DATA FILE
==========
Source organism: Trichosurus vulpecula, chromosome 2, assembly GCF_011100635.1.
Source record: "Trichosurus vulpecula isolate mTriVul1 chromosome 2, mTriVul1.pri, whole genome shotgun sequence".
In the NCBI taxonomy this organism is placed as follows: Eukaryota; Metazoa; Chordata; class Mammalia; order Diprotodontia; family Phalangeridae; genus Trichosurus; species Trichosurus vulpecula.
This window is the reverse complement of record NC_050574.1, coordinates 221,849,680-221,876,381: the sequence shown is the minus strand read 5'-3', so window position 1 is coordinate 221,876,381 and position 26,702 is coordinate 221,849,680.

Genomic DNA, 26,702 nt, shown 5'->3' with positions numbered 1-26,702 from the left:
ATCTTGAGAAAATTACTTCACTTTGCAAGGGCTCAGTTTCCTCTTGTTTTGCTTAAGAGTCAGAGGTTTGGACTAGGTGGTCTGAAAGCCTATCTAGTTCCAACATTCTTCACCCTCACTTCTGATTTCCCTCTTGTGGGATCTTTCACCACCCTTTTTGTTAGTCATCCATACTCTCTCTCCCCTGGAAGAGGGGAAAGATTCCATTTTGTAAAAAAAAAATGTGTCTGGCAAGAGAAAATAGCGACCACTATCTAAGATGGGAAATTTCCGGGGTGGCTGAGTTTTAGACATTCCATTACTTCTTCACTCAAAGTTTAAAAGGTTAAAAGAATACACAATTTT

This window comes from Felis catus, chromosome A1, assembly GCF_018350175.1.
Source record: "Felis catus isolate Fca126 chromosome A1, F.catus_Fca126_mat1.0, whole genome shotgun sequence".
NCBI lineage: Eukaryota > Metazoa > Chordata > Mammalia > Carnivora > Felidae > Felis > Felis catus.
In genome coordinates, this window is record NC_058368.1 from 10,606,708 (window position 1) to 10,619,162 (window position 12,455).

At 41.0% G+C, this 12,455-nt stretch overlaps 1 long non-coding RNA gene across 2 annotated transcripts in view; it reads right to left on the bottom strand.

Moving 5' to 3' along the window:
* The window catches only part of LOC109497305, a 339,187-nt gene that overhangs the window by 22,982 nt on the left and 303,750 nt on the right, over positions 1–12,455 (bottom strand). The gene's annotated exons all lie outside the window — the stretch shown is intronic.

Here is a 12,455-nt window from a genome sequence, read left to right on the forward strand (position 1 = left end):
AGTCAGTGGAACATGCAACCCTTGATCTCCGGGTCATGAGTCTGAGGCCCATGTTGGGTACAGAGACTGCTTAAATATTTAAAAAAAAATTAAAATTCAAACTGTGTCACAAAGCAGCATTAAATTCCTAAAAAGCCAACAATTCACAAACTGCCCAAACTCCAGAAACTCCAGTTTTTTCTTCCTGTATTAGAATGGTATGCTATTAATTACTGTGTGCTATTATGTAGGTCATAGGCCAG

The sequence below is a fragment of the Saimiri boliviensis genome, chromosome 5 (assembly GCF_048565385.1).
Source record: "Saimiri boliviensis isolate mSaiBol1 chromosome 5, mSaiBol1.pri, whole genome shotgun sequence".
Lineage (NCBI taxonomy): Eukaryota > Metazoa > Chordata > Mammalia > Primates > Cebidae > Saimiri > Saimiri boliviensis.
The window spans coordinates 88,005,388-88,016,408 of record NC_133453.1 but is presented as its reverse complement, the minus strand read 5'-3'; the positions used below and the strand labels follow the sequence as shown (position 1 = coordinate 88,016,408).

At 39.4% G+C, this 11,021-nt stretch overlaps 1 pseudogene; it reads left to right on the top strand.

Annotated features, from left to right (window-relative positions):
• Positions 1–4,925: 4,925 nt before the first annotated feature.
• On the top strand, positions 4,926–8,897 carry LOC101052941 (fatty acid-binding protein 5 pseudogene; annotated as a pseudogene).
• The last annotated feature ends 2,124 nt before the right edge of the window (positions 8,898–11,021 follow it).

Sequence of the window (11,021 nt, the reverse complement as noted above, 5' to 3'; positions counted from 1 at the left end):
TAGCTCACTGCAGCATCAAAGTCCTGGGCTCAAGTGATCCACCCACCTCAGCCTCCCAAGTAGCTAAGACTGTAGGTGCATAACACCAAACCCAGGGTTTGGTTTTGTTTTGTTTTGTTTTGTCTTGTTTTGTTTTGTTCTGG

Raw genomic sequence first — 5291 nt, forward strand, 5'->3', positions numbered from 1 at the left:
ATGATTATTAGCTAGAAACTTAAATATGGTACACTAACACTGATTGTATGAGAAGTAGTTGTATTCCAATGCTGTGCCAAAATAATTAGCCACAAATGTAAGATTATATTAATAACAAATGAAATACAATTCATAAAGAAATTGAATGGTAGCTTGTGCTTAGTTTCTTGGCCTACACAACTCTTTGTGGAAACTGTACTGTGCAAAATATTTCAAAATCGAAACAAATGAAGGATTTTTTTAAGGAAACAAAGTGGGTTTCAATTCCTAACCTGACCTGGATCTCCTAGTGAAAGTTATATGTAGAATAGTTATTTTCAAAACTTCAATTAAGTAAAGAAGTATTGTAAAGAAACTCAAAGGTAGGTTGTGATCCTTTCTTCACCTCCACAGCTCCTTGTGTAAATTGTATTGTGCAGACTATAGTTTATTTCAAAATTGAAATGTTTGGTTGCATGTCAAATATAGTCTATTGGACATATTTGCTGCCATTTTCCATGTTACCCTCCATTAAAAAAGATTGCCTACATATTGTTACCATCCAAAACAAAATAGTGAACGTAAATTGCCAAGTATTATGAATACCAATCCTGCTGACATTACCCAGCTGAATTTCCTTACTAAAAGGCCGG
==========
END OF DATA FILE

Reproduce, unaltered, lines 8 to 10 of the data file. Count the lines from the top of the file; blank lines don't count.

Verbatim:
Source record: "Felis catus isolate Fca126 chromosome A1, F.catus_Fca126_mat1.0, whole genome shotgun sequence".
NCBI lineage: Eukaryota > Metazoa > Chordata > Mammalia > Carnivora > Felidae > Felis > Felis catus.
In genome coordinates, this window is record NC_058368.1 from 10,606,708 (window position 1) to 10,619,162 (window position 12,455).